Baltimore, August 12th, 1821.
Dear and Respected Sir,
I do not know precisely how matters stand at the University with respect to the Mathematical Department—whether You are to have two Professors, or only one—and whether You have Yet made a choice. At any rate, I am sure You will easily excuse me for introducing to Your notice Mr O. Reynolds, who is now Professor of Mathematics in this College, where the present state of things compels him to descend to teaching reading, English grammar, and other Branches quite below his level. Mr R. is certainly a very profound mathematician—very prompt, comprehensive, and luminous—well acquainted with the french language, and the french Mathematicians, whose works are often in his hands.—When he came here, he was highly recommended by Adrain, and others; but such talents as his can be appreciated only by connaisseurs. He is a mild, inoffensive, correct, sober man, about 35 years of age, I conceive.—I enclose some of his solutions in an old Irish Diary, and in detached parts of the Portico. I really pity Mr Reynolds for thus being deprived of a proper field of action, and, although I should lose by it, I would be extremely pleased to see his superior talents utilized and renumerated at the University of Virginia, or any other suitable theatre.
If there be no opening for him, I request You, Dear Sir, to let the matter be confined to Your breast, because of his situation here.
Our College revives with tolerable rapidity. I have Just drawn up a system of instruction, discipline &c which the Trustees have adopted, and which, together with other measures, will, I trust, have a good effect. But, good heavens! what an intellectual atmosphere! Religious toleration is the basis of our charter—and, would you believe it? I have to eulogize such a basis—to struggle for its maintenance! The necessity and expediency of a Sectarian Institution, at last, are contented for by many—Ubi gentium sumus?—I hope that the good sense, liberal principles, and patriotic sentiments of the majority of the Trustees will continue to prevail—and, although my interest will greatly suffer by it, the college shall, if I live, remain attuned to the leading tenets of our political faith, and of genuine religion. With religionism, I will have nothing to do.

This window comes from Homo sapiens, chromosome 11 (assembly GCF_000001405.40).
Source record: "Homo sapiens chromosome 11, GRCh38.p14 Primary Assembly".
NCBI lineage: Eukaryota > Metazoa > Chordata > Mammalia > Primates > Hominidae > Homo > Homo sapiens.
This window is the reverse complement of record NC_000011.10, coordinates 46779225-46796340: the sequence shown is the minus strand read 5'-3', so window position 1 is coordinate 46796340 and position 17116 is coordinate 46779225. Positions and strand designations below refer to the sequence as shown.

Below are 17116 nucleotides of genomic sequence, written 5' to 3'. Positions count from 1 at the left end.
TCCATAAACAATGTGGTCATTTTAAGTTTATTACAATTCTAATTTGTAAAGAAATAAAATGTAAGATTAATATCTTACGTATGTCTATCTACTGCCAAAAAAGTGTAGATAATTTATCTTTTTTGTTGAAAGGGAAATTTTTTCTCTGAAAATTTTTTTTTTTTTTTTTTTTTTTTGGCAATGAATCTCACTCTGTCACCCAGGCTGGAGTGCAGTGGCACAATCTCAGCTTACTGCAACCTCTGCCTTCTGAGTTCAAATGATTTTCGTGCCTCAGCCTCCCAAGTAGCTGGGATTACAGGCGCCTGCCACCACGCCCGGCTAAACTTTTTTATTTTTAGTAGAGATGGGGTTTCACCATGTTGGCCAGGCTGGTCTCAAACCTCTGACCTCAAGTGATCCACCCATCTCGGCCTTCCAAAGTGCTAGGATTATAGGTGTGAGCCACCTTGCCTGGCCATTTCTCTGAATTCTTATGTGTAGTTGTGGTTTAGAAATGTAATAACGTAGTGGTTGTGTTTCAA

Excuse me, Dear and respected Sir. I forget myself, when upon this subject.
I flatter myself that You continue to enjoy good health, and, of course, good spirits, although that even bodily pain can scarcely affect the serenity of your mind.—I hope too that your great and good work, the University, is rapidly drawing near its completion.
I recollect some curious, I believe, hindu figures in your collection of natl and artt curiosities—They are grotesque representations of Deities, I think. Would You be so good, as to tell me whence they came?—Perhaps, they are from S. or N. America.—Indeed, I have but a very confuse recollection of them—but they have been mentioned by a Gentleman who is fond of antiquarian &c Knowledge, and I wish I Knew their origin.
I have likewise met with something relative to the Baroness De Reidesel, once Your Neighbour, and whose letters evince so much gratitude to You. Is she dead? and, if alive, where is she?
Forgive, Dear and respected Sir, so much obtrusive inquisitiveness.—With ardent wishes for a continuance of health and other blessings, to Yourself, and Your amiable family, I salute You with affectionate request and friendship—
L. H. Girardin
MHi: Coolidge Collection.